Here are the facts. Jesus had to be a LINEAL descendant of David, in order to fulfill God’s promise to David – that his seed would sit upon his throne. He also had to be the LEGAL son of Joseph in order to inherit the right to sit upon the throne of David. Yet, He could not be the PHYSICAL son of Joseph without coming under God’s curse on Jeconiah. Honor was thus restored to Joseph’s lineage through God’s favor in giving him the stewardship as Jesus’ earthly father. Isn’t God smart? Understanding this makes the virgin birth a necessary part of the Christmas story. This is ultimate restoration and redemption in its purest form. Merry Christmas to you and yours!


Weakness or Meekness?

October 31, 2012 Larry J. Grainger 0

It is possible that often the Christian has been portrayed as a weakened and emaciated person, which translates the Christian faith into a crutch. Jesus said “Blessed are the meek for they shall inherit the earth.” Meekness, rather than being defined as weakness, is the result of God’s working in us to cause us to accept His dealings with us as good, without disputing or resisting. Meekness echoes an old television show entitled “Father Knows Best.”

The meaning of “meekness” is not readily expressed in the English language, because when we see the words meekness, mildness, etc., weakness is usually what we envision. This may be why Christians are often described as weak and feeble and in need of a God because we are useless and helpless. Well, there is some truth to the fact that all mankind is in need of a Savior and without Him we are helpless. But, often what happens is that after we have been born again and empowered by God’s Spirit, we are still viewed as weak and feeble.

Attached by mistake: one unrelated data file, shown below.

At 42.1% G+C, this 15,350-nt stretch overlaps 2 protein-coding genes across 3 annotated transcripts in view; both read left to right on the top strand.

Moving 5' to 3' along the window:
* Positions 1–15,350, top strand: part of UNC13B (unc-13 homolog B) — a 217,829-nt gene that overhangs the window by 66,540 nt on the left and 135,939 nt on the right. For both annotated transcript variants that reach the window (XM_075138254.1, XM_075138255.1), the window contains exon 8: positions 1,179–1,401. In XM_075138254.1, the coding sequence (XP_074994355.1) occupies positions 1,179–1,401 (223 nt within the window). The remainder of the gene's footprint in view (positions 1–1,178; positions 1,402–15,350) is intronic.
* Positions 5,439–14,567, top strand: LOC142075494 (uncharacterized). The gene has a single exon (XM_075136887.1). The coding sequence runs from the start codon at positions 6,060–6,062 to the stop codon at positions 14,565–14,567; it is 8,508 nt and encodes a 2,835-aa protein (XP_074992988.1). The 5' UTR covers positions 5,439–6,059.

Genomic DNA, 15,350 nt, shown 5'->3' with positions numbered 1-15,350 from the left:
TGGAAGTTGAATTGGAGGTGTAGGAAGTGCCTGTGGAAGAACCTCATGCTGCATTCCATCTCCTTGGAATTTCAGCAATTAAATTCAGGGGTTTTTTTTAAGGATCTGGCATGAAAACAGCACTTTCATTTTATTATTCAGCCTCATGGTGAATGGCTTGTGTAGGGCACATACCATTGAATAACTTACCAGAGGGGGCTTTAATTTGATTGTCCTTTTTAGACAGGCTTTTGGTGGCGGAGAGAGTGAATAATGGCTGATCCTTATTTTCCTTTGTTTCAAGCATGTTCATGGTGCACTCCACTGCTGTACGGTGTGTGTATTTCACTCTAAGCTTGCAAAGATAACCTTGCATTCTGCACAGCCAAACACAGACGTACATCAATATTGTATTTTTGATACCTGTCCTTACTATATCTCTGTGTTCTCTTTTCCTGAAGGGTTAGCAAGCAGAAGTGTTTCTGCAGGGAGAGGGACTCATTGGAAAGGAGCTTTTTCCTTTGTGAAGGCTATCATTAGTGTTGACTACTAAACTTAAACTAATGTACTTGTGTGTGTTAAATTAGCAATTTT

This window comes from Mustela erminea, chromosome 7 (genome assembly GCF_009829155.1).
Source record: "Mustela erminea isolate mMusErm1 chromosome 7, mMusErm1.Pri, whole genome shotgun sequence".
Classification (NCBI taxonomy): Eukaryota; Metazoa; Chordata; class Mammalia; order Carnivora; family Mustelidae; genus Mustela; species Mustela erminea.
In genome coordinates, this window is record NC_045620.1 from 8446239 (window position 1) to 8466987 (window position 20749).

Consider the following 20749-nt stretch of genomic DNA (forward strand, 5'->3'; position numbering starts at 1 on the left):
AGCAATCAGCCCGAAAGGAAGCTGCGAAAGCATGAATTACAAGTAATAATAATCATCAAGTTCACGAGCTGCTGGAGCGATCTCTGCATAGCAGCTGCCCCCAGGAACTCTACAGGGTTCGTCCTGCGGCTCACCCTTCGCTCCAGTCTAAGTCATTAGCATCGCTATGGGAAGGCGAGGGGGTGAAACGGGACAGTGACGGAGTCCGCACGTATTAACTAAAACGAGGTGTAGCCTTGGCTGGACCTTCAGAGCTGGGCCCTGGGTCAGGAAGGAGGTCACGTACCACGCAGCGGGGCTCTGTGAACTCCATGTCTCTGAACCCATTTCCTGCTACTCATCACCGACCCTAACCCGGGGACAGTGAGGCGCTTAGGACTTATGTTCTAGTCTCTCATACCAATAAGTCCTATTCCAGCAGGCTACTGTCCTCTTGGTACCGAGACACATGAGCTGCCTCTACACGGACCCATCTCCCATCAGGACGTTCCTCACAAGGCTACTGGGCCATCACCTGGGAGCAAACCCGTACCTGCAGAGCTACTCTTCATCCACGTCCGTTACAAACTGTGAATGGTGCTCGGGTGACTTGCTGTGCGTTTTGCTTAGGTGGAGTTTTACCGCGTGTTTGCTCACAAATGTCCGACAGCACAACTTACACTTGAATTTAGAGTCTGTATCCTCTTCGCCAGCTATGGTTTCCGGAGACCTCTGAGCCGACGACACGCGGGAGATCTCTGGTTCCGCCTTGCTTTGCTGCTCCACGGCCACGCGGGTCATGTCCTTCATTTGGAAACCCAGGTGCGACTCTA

The common assumption is that when a person is meek it is because they cannot help themselves; but the Lord Jesus was “meek” because He had the infinite resources of God the Father at His command. Jesus was anything but weak.

The word picture for “meekness” is a word that is used in ancient Greek to refer to a medicine that calmed and soothed the spirit. It also spoke of a gentle breeze and a colt that had been broken and tamed–whose power and energy could now be channeled for useful purposes

We see the same concept in the aforementioned usage of the word in reference to a horse. As long as the colt runs wild and free, its power is out of control and it serves no useful purpose to man. But when its power is brought under control, it can be used for helpful purposes.

This is the accurate picture of meekness…God reins in our strength which is now submitted to His will and purpose, and we become useful citizens of His kingdom. Our real strength comes from the grace that God works in our soul. And maybe we can communicate that rather than Christians being weak and feeble, we are actually people who have taken our strength and laid it at the feet of Jesus to be used by Him, rather than resisting Him.